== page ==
FDC #55: Colita

We reeled in a big one for our latest monthly meeting. Booked at the end of October, we scored a four-top for late November in one of the few open seating times during normal dinner hours for the entire month at Colita. Needless to say, the hype was HYPED. First of all, the space is super profesh. It has clean lines, slick decor, and a hyped “living wall” behind the bar pumping out enough oxygen to both feed the housemade ferments that go into their cocktails, and get everyone a little high like it’s 2010 and we’re all hyped about those new oxygen bars.

Speaking of which, that bar, and the tender of it, has been getting a little bit of, shall we say, hype. Marco Zappia has had not one, not two, not three, but four profiles written about him (plus multiple more referencing that last link of his inclusion on Forbes’ hyped “30 Under 30” list). And what’s even crazier — when he’s not bartending he somehow finds time to moonlight as a dead TV editor!

We ordered most of the food menu, with helpful suggestions from our server. I don’t remember his name, so let’s call him Jeremy. He looked like a Jeremy. We had a first course of baked oysters, aguachile, shrimp “taco” (but actually lettuce wrap) and a lobster tostada that Jeremy helpfully described as “super dank.” Everything in this first round tasted incredible and had me feeling all sorts of Lou Vega vibes (“A little bit of Monica in my life / A little bit of Colita by my side”). Proving there’s nothing it can’t do, bacon made those already deeply flavorful baked oysters magical. The fact that the shrimp taco was actually made out of lettuce did not detract from my enjoyment of said taco. And that lobster tostada was indeed dank. I closed my eyes and saw myself riding that great big lobster in the sky, bouncing off clouds, each one bursting with a new flavor — blacklight turned out, the Dead on the stereo playing their hit “POACHED IN FUCKING CORN BUTTER.” I don’t know if it was the lobster or that living wall, but I felt hyped.


Our second course consisted of the chicken liver memelita, tlayuda, cacio e pepe stacked tostadas, and Kansas City pork ribs. My good friend Jeremy, a self-described pâté snob, hyped the memelita as the best in town and I can’t disagree. It was rich and creamy — and to get that with liver, that’s impressive! The tostadas ultimately were just cheese on chips, or what we in the biz like to call: nachos. I love nachos, though, and I love cacio e pepe, so I’d get it again. The KC spare ribs didn’t really fit the Mexican menu, but they fit in my stomach just fine.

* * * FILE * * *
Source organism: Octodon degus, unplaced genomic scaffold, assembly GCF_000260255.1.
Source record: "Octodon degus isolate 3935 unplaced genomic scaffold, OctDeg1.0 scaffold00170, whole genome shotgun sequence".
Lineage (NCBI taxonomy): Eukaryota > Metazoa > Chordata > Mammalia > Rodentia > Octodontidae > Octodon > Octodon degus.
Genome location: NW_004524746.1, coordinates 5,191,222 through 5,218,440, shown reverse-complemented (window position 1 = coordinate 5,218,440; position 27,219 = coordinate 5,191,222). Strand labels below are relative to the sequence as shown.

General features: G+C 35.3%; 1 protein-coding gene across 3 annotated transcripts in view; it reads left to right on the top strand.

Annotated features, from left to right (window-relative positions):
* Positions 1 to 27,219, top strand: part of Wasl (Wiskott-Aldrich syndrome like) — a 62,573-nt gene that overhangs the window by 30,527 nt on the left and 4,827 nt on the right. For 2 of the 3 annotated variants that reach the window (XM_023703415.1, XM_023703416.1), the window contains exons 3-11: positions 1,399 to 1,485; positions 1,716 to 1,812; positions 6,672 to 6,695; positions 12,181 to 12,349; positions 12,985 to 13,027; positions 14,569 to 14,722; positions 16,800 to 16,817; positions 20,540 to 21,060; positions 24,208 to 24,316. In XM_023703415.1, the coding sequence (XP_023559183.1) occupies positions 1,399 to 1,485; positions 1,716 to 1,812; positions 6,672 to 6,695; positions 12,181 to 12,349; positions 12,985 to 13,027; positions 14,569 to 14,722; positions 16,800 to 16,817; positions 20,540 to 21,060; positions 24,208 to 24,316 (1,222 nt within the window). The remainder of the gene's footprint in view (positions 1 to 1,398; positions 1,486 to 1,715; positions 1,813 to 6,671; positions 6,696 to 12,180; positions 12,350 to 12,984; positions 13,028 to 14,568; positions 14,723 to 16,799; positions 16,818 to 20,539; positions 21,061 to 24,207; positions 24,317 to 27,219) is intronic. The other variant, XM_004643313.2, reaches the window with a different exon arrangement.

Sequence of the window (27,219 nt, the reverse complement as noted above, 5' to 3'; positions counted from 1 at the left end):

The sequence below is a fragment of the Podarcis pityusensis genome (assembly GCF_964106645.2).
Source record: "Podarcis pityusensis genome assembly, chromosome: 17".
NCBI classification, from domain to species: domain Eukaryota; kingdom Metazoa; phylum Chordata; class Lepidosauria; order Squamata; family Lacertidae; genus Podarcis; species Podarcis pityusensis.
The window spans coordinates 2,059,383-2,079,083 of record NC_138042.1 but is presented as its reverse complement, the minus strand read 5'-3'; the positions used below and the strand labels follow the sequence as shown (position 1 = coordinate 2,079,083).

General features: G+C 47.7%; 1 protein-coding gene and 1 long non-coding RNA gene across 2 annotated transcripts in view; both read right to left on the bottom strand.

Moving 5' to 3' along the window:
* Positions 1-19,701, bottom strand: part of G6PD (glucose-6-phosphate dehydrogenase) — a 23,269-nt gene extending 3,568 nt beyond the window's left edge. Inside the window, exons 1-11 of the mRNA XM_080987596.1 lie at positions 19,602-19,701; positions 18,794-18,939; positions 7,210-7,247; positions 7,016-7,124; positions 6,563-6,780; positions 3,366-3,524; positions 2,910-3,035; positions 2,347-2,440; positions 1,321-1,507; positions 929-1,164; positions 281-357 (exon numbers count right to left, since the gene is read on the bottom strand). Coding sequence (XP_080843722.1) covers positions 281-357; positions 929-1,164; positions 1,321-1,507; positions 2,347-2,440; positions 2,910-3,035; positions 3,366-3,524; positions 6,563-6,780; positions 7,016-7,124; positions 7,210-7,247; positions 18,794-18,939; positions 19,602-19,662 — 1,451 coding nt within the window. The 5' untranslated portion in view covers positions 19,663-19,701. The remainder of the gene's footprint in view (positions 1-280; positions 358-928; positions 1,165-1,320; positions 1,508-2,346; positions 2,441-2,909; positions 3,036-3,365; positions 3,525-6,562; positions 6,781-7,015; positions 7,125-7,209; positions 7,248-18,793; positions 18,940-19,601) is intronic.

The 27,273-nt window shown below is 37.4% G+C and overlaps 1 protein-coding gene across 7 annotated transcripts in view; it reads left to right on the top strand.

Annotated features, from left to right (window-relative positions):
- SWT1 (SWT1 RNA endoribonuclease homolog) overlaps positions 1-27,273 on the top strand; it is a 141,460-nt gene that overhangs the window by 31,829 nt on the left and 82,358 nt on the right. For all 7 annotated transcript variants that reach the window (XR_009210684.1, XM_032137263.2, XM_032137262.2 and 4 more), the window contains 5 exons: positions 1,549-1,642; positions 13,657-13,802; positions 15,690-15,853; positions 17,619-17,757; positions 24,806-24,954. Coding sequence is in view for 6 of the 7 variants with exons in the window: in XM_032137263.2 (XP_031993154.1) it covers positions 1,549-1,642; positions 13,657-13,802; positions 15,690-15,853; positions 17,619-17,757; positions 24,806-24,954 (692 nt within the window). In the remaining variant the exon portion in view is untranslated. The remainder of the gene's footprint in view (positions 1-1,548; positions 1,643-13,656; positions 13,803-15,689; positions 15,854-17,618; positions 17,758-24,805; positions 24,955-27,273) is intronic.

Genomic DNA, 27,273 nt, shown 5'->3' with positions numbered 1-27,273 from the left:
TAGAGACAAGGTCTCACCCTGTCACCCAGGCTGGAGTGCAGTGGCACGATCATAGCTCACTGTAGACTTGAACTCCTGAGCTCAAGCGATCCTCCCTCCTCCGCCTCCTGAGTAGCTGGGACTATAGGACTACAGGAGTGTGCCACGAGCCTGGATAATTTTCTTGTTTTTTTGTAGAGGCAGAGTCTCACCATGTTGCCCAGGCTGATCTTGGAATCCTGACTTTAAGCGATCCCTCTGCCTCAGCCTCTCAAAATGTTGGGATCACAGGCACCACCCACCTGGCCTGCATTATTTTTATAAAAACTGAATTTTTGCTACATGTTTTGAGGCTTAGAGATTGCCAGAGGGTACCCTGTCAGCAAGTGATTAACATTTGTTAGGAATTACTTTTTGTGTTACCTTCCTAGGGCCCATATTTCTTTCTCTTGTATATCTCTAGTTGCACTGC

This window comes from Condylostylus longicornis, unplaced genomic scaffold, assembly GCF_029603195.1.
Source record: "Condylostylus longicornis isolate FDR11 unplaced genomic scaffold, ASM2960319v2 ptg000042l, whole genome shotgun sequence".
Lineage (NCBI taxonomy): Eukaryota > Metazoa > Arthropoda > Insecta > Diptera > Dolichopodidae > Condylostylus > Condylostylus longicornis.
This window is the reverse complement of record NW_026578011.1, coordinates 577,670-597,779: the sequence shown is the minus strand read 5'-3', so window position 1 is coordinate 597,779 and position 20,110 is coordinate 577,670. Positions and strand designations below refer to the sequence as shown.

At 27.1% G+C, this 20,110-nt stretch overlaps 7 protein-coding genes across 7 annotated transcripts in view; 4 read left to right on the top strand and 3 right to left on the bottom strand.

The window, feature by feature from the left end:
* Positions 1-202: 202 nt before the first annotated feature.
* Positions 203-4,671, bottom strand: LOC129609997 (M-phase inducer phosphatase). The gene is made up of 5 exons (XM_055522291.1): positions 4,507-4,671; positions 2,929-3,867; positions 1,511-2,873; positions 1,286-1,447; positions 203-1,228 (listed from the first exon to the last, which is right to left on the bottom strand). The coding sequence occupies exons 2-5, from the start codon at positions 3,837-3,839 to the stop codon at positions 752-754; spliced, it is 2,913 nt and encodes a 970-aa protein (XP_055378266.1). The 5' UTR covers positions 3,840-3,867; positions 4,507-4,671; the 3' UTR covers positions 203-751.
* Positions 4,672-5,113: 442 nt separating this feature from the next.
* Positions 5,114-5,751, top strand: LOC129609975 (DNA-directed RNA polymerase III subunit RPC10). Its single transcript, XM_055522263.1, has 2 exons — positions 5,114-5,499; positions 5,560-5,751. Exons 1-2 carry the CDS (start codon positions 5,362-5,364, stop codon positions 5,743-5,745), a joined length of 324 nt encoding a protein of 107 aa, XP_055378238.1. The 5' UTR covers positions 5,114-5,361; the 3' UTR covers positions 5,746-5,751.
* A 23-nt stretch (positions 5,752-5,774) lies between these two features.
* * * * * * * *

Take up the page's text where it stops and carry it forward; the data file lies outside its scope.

For our third course, my dealer Jeremy hyped us for the “taco onslaught.” We got short rib tacos, veggie tacos, barbacoa tacos, and two non-taco things: elote and chochoyotes. When elote is on the menu, always order double. This was served off the cob, and I ate it by the spoonful. We ordered the chochoyotes 100% because it was fun to say (and that oxygen was starting to kick in…), but would order again. I won’t even spoil the surprise. Just find Jeremy and ask him for an eighth of that kind chocho — he’ll know. The short rib tacos were a special, giving the same meat as their $50 bone-in menu item for a quarter of the price! It narrowly missed out to the lobster as dish of the night. It came with the best mole I’ve had outside of Mexico City, and some fresh jalapeños on top added a brilliant fresh kick to the richness of the meat and mole. The veg taco I thought was, to use FDC jargon for our true fans out there, intriguing. Jeremy said the kitchen wants to keep the ingredients seasonal, which meant that at the end of November it was a lot of kale and some radishes, with a sprinkling of cheese. It made for a weird taco, but I actually enjoyed the flavor, and the greens were worked enough that it didn’t feel like I was chomping through a salad the whole time. Balanced against the other heavy, meaty dishes on the table, I needed that brightness change-up.


More than the lobster or the short rib, those tortillas stole the show. All corn, no flour, scratch-made, they tasted great and held up — one per taco, not a single one broke from the weight of its ingredients or the bites of its human. It was a marvel in engineering and worth the visit for those alone.

Finally, I promised drink reviews and in a word: disappointing. The drinks, more than the food, have gotten so much hype, that we were all so hyped for them. I love Martina’s drinks — the Old Fashioned is one of the best I’ve ever had — so maybe my expectations were high, but the booze did not deliver. Having read those articles linked above, I’m sure that a ton of work goes into each creation, but the front end tasted… dull? My bro Jeremy billed the Mura Masa as a concentrated Old Fashioned, but it failed to bring the punch of even a normal Old Fashioned. Super drinkable, but in the way that hotel lobby water is drinkable. I’m not thinking “this is good.” I’m thinking, “this is here.” The Puerto Rican Heartbreaker at least brought it. Rose, as Handshake Hollywood will tell you, must be used judiciously, and it was. Colita’s margarita, the Naked Dani, famous for its bath-simulating salt foam and rubber ducky prop was my favorite drink of the night, but that’s not saying much. Matt liked Laundry Cake and Serial Killers, which Jeremy, in just classic Jeremy fashion, described as: Cinnamon Toast Crunch with cucumber. (He was right.) Each drink is its own cool concept, innovative and inventive, but next time I’ll stick to their also impressive wine/beer list. Overall, this was a great meal. Super hyped. I loved some things and very much liked most others. I will be back, I’m just not sure how quickly.